United States v. Morris
125 Federal Reporter, 322 (1903)
The thirteenth amendment is a great extension of the powers of the national government. In the language of Mr. Justice Swayne in United States v. Rhodes, 1 Abb. 28, 37, Fed. Cas. No. 16,151:
"It trenches directly upon the power of the states and of the people of the states. It is the first and only instance of a change of this character in the organic law. It destroyed the most important relation between capital and labor in all the states where slavery existed. It affected deeply the fortunes of a large portion of the people. It struck out of existence millions of property. The measure was the consequence of a strife of opinions and a conflict of interests, real or imaginary, as old as the Constitution itself. These elements of discord grew in intensity. Their violence was increased by the throes and convulsions of a civil war. The impetuous vortex finally swallowed up the evil, and with it forever the power to restore it. Those who insisted upon the adoption of this amendment were animated by no spirit of vengeance. They sought security against the recurrence of a sectional conflict. They felt that much was due to the African race for the part it had borne during the war. They were also impelled by a sense of right and by a strong sense of justice to an unoffending and long-suffering people. These considerations must not be lost sight of when we come to examine the amendment in order to ascertain its proper construction."
The effect of this amendment on the negro, as stated by the same learned jurist in that case, is "that the emancipation of a native-born slave by removing the disability of slavery made him a citizen without any further act of Congress."
Chancellor Kent defines "citizens" as follows: " 'Citizens,' under our Constitution and laws, means free inhabitants born within the United States, or naturalized under the laws of Congress." 1 Kent Comm. 292. The possession of political rights is not essential to citizenship. Minor v. Happersett, 88 U.S. 162, 22 L. Ed. 627, 6 Am. & Eng. Enc. of Law 15.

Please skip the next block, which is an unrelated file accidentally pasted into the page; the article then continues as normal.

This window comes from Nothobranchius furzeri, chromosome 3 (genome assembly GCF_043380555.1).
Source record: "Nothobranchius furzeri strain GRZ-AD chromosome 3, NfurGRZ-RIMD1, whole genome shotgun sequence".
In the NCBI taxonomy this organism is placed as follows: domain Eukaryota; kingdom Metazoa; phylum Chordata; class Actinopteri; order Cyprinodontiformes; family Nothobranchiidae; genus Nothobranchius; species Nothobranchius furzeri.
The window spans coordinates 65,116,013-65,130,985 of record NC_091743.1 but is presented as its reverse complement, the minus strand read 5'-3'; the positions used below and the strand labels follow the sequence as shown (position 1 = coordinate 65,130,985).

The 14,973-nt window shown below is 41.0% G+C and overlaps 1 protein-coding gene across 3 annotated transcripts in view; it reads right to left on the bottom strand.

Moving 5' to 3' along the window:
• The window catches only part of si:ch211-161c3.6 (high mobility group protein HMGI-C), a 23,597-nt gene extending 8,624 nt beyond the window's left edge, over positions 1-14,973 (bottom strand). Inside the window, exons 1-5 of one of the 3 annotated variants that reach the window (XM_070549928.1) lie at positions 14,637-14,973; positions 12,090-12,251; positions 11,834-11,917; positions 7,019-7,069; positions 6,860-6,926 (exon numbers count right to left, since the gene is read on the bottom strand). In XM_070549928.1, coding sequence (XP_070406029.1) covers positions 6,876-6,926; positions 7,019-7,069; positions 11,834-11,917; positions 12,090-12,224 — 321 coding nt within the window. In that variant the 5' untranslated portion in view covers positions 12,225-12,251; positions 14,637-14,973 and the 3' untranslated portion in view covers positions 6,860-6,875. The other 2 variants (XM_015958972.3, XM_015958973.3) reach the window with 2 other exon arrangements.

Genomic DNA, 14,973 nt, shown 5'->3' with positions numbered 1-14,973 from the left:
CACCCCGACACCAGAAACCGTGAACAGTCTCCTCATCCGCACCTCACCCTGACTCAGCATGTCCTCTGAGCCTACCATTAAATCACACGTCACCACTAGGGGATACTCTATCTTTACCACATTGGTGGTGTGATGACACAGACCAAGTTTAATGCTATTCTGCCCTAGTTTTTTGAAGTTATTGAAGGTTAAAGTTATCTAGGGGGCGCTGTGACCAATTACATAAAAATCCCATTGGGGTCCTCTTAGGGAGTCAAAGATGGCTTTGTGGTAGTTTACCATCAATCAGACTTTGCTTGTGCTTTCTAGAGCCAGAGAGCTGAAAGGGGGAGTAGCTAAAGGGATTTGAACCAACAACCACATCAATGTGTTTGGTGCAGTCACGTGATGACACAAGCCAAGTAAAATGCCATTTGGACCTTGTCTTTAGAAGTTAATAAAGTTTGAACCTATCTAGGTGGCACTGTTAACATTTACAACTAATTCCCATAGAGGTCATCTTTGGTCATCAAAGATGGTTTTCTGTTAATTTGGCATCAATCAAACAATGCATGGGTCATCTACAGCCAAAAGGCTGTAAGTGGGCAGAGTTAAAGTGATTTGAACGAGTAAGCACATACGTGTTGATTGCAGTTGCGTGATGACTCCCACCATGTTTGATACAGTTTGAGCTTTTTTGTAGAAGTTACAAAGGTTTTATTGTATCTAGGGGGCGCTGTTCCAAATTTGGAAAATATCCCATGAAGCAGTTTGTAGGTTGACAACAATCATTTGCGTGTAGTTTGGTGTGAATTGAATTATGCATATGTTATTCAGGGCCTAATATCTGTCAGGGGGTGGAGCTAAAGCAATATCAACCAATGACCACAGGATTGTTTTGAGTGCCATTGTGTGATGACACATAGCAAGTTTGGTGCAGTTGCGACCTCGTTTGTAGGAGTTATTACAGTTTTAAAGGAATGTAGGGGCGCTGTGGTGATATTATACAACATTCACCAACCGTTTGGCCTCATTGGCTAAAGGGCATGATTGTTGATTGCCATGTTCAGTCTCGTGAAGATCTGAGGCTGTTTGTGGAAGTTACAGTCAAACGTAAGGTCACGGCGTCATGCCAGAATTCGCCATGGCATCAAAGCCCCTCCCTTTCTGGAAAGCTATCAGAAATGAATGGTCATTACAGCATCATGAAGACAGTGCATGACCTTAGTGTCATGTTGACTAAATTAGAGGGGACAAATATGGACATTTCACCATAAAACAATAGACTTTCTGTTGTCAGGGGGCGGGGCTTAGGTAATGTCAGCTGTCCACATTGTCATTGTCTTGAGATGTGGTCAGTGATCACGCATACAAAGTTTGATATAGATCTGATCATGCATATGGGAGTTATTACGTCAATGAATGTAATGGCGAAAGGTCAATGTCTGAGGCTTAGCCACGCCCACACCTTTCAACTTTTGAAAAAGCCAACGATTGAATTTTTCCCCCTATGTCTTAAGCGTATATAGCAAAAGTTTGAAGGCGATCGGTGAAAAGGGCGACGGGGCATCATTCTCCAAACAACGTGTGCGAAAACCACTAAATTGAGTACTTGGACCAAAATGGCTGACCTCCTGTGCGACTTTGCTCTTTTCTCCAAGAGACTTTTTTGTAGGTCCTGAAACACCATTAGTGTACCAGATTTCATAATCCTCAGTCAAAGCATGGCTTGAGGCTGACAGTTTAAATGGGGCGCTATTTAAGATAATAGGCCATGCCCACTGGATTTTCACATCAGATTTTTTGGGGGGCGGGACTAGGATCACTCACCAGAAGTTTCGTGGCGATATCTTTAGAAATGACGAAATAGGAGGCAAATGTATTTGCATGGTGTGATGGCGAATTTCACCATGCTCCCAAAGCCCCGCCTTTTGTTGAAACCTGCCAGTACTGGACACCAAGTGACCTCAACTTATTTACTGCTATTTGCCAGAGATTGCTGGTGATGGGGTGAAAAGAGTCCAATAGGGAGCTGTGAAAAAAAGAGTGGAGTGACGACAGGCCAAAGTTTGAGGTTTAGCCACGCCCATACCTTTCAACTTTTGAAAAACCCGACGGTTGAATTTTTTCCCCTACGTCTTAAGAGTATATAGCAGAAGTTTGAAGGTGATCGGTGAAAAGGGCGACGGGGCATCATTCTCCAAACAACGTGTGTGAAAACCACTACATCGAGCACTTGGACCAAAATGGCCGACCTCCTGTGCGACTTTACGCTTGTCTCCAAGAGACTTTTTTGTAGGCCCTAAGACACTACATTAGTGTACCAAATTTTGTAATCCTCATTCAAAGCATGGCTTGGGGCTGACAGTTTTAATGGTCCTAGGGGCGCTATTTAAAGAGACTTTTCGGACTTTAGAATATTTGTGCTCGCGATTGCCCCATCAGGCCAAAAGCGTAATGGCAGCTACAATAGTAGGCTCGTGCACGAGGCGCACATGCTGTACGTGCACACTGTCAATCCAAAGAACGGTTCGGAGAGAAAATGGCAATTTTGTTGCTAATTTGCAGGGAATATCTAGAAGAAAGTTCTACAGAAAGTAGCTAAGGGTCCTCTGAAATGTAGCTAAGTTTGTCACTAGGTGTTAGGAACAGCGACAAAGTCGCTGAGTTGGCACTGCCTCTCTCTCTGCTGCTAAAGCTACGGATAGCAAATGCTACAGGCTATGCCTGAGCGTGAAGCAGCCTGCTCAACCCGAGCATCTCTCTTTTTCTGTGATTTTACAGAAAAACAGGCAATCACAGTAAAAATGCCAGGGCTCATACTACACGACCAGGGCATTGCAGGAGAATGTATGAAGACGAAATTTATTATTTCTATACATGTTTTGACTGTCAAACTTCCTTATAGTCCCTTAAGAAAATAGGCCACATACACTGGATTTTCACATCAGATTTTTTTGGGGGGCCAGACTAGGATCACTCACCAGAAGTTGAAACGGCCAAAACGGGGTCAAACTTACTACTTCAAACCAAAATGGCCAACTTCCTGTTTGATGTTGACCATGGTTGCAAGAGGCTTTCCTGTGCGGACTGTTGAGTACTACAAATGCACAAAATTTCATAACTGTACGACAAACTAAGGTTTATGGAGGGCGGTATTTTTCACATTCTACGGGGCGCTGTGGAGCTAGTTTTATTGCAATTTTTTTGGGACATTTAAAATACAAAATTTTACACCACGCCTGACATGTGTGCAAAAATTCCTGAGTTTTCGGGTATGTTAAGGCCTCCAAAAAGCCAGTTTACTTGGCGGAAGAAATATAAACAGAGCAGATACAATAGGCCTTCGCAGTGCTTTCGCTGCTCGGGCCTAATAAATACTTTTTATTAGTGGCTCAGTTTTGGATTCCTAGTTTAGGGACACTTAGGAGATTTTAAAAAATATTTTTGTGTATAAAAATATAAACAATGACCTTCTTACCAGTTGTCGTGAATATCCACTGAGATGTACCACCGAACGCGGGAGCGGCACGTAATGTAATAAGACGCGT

Every citizen and freeman is endowed with certain rights and privilege, to enjoy which no written law or statute is required. These are fundamental or natural rights, recognized among all free people. In our Declaration of Independence, the Magna Charta of our republican institutions, it is declared:
"We hold these rights to be self-evident: That all men are created equal; that they are endowed by their Creator with certain unalienable rights; that among these are life, liberty and the pursuit of happiness. That to secure these rights governments are instituted among men, deriving their just powers from the consent of the governed; that whenever any form of government becomes destructive of these ends, it is the right of the people to alter or abolish it, and to institute a new government, laying its foundation on such principles, and organizing its powers in such form, as to them shall seem most likely to effect their safety and happiness."
[125 Federal Reporter 325]
"The abolition of slavery and involuntary servitude was intended to make every one born in this country a free man, and as such to give him the right
[125 Federal Reporter 330]
to pursue the ordinary avocatlons of life wltbout other restraint than such as affects all others, and to enjoy equally with them the fruits of hls labor. A prohibition to him to pursue certain callings, open to others of the same age, condition, and sex, and to reside in places, where others are permitted to live, would so far deprive him of the rights of a free man, and would place him, as respects others, in a condition of servitude. A person allowed to pursue only one trade or calling, and only in one locality of the country, would not be, in the strict sense of the term, in a condition of slavery, but probably none would deny that he would be in a condition of servitude. He certainly would not possess the liberties nor enjoy the privileges of a free man. The compulsion which would force him to labor, even for his own benefit, only in one direction, or in one place, would be almost as oppressive, and nearly as great an invasion of his liberty, as the compulsion which would force him to labor for the benefit or pleasure of another, and would equally constitute an element of servitude." 83 U. S. 90, 21 L. Ed. 413.
[125 Federal Reporter 331]